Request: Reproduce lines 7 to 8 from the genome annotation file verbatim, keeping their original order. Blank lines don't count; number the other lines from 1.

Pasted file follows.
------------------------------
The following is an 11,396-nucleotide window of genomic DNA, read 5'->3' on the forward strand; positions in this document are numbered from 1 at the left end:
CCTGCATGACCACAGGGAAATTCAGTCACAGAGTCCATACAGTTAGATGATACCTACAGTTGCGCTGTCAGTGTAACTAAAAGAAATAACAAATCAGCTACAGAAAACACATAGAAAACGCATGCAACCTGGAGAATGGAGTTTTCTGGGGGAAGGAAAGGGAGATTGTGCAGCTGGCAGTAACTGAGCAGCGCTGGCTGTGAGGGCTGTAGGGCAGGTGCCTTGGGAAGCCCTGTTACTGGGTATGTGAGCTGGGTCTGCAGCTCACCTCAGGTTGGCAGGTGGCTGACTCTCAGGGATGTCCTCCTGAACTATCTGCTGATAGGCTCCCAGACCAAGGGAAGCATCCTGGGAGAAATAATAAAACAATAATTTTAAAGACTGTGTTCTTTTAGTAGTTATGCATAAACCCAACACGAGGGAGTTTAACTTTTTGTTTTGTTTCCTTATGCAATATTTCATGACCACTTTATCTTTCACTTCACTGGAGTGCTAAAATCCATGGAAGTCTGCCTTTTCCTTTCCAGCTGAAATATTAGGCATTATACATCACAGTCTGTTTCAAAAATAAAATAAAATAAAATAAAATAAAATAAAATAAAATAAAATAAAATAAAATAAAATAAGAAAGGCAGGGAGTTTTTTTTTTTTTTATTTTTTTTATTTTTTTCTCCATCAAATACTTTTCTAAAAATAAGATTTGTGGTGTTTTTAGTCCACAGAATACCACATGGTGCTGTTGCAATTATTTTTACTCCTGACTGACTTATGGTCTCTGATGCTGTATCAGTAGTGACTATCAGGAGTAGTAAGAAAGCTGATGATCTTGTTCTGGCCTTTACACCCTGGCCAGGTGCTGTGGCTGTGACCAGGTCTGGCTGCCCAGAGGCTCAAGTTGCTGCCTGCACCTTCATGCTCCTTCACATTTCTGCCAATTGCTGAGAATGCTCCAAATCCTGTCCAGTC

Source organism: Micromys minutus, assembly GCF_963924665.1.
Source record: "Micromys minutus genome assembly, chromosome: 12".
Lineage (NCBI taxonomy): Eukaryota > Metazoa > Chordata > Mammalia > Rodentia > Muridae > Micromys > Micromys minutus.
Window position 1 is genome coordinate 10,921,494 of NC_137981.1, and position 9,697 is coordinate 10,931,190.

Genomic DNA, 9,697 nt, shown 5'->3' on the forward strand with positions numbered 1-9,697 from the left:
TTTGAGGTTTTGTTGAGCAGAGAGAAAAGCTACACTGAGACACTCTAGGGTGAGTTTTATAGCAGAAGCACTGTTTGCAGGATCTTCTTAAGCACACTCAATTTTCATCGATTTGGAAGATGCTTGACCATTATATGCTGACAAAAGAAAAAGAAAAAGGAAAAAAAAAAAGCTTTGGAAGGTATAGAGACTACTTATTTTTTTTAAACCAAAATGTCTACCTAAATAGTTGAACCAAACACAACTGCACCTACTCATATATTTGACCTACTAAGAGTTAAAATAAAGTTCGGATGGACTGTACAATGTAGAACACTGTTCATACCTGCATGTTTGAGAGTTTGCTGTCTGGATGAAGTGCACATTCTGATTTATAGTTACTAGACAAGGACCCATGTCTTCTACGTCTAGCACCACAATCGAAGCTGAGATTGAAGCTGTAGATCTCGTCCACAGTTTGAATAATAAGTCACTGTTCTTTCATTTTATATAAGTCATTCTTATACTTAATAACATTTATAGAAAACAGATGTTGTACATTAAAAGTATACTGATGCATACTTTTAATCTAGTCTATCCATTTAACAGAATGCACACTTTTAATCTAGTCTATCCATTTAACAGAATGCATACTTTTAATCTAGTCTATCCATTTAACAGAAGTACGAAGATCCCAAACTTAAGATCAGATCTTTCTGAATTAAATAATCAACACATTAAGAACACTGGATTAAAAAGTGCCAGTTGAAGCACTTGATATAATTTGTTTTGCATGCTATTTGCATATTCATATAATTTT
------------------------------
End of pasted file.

Genomic DNA, 9,697 nt, shown 5'->3' on the forward strand with positions numbered 1-9,697 from the left:
TTTGAGGTTTTGTTGAGCAGAGAGAAAAGCTACACTGAGACACTCTAGGGTGAGTTTTATAGCAGAAGCACTGTTTGCAGGATCTTCTTAAGCACACTCAATTTTCATCGATTTGGAAGATGCTTGACCATTATATGCTGACAAAAGAAAAAGAAAAAGGAAAAAAAAAAAGCTTTGGAAGGTATAGAGACTACTTATTTTTTTTAAACCAAAATGTCTACCTAAATAGTTGAACCAAACACAACTGCACCTACTCATATATTTGACCTACTAAGAGTTAAAATAAAGTTCGGATGGACTGTACAATGTAGAACACTGTTCATACCTGCATGTTTGAGAGTTTGCTGTCTGGATGAAGTGCACATTCTGATTTATAGTTACTAGACAAGGACCCATGTCTTCTACGTCTAGCACCACAATCGAAGCTGAGATTGAAGCTGTAGATCTCGTCCACAGTTTGAATAATAAGTCACTGTTCTTTCATTTTATATAAGTCATTCTTATACTTAATAACATTTATAGAAAACAGATGTTGTACATTAAAAGTATACTGATGCATACTTTTAATCTAGTCTATCCATTTAACAGAATGCACACTTTTAATCTAGTCTATCCATTTAACAGAATGCATACTTTTAATCTAGTCTATCCATTTAACAGAAGTACGAAGATCCCAAACTTAAGATCAGATCTTTCTGAATTAAATAATCAACACATTAAGAACACTGGATTAAAAAGTGCCAGTTGAAGCACTTGATATAATTTGTTTTGCATGCTATTTGCATATTCATATAATTTT